2013 Mercedes-Benz A 250 Sport: Henny Takes A Hard Drive

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2013 Mercedes-Benz A 250 At Speed

2013 Mercedes-Benz A 250 Sport -Ready for the chase

By Henny Hemmes
Senior European Editor
The Auto Channel

THE HAGUE, The Netherlands. August 14, 2012. Mercedes-Benz introduced its complete new generation A-Class (See Story) with fuel efficient engines, as well as a sporty model.

When you say sport in connection to Mercedes, you say AMG. In this case, the six white cars waiting for us to be tested were not AMG-models. We will have to wait another year for the ultra sporty A 45 AMG to arrive on the European markets. By the way, it was just announced that the number 45 is intended to commemorate the 45th anniversary of Mercedes’ performance division.

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Until then, the fastest A-Class will be the A 250 Sport ’engineered by AMG’. Indeed, the engineers in Affalterbach, Germany, are responsible for the sporty set up of the chassis, a special developed front axle, the transmission, steering gear and brakes.

This model shows that Mercedes intends to go after the competition, a move that was impossible with the outgoing A-Class. With a much more dynamic look, also the driving dynamics, the new ‘A’ should be on par with the competitors in the premium compact segment, BMW and Audi. But is the A 250 Sport good enough to chase their sportiest models?

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The A 250 Sport gets an aluminum 2-liter direct injected petrol engine, but with 155 kW/211 hp, power output is not anyway near the expected 320-350 hp of the upcoming AMG-model. In the A 250 Sport the 4-cilinder turbo engine has 350 Nm/258 lb-ft of torque available at 1,200-4,000 rpm and is driving the front wheels through a sporty set-up 7-speed DCT (Double Clutch Transmission).
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The all-wheel-drive 4Matic variant will arrive later. The A 250 Sport stands on 18-inch wheels with 235/40/R18 rubber, and the red brake calipers clearly visible.

We hit the asphalt of a small airport, Aerodrom Portorož, in Slovenia. The Mercedes Academy instructors had set up a short track with a wide bend, a fast slalom and a tighter bend before a ‘straight’ where we had to stop or slow down.

I get into the sport seat of the white Benz and buckle up. The engine is still running and the exhaust sound is inspiring.

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I am the first of 5 cars behind the instructor, who while smiling and keeping a blank face obviously is hiding his thoughts: … oh, a skirt… “Please stay close behind, so that the others following you can also see the lines…” Why would I tell him…. He’ll soon find out.

Right from the start, I am on his bumper. He looks in his mirrors and pushes the throttle deeper and deeper. In the slalom I am still there and in the last bend he is on the limit. We lost my colleagues, but waited for them on the straight. Another lap and another. Faster, until I see that the car in front of me is on the limit.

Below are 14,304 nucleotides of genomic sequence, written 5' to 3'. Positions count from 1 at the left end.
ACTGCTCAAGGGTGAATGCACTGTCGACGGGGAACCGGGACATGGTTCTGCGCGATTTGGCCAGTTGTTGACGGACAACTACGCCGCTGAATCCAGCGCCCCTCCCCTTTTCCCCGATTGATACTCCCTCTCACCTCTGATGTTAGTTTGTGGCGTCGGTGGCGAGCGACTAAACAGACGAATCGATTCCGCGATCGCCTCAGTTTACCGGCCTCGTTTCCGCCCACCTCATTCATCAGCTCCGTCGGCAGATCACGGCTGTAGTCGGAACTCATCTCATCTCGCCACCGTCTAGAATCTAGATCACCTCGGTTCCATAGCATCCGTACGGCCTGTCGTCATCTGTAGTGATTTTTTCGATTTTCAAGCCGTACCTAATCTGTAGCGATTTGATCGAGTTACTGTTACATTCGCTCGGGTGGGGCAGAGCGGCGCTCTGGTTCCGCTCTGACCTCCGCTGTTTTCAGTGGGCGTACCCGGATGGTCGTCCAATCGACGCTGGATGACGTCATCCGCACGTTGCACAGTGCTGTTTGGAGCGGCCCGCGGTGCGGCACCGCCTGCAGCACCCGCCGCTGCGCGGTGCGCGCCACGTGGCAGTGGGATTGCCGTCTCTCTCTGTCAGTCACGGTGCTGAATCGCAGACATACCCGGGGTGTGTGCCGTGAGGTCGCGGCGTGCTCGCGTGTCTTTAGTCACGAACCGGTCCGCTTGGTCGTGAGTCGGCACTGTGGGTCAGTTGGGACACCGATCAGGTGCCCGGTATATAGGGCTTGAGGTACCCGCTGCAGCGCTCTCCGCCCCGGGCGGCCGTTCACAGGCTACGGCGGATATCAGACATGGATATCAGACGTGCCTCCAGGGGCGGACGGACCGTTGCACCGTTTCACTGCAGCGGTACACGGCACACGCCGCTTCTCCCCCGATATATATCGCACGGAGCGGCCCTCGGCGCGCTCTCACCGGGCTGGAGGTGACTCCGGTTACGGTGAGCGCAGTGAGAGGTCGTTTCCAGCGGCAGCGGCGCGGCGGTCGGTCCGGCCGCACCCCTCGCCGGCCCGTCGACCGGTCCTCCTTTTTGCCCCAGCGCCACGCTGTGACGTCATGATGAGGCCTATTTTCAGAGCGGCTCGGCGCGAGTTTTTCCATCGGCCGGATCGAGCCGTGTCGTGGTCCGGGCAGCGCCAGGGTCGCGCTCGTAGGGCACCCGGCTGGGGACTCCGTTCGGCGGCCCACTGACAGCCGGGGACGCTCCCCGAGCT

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In the first bend the A 250 Sport still has grip, but just so. After a couple of laps, we cool down, the front tires must be wearing out. The instructor reacts delighted: “the past couple of weeks, I have not been chased like this.”

I am secretly amused while I see one of my Dutch colleagues looking at us, he will undoubtedly unveil my identity…

When I say that I am pleasantly surprised by the excellent behavior of the ‘A’ with its front wheel drive, the instructor volunteers that they changed the radius of the first corner. “It was too tight and would generate too much under steer which would eat tires.”

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That is exactly the difference in dynamics compared to a rear wheel driven model. But the sporty Mercedes goes a long way before you notice it. The chassis has a dynamic set up, which may be a little hard for comfort during daily driving. But it allows you to let the rear of the car swerve out a bit by lifting off. Of course, the ESP-system was switched ‘off’, but nowadays, there is always the safety net of interference of the system when it really goes wild..

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The torque of the four-cylinder engine makes accelerating really fun, as even at low revs the engine reacts swiftly on the throttle. Mercedes says the A 250 Sport takes only 6.6 seconds from start to 100 km/h (92 mph) and reaches a top speed of 240 km/h (150 mph).

Still I miss something, the eagerness of the engine, the eagerness to perform. Yes, there is enough power, but because of the low end torque it feels more like a diesel. The 7G-DTC transmission adds to this feeling. Paddle shifting in Sport setting needs a fraction of a second too long to be really ‘on top of it’. This goes especially for downshifting.

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The A 250 Sport is a truly fine machine, with good looks and nicely executed, sporty details inside and out. But it needs a some more refinement in the dynamics department in order to be more ‘involved’ and be able to outdo its two German competitors.

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Customers new to the brand will be surprised though and will undoubtedly enjoy the new A-Class sporty model’s performance, safety systems and – not less important – possibilities to connect to the social media.

The Mercedes A 250 Sport will it the European markets in September. Its price in Germany starts at 36.860 Euro (including tax)

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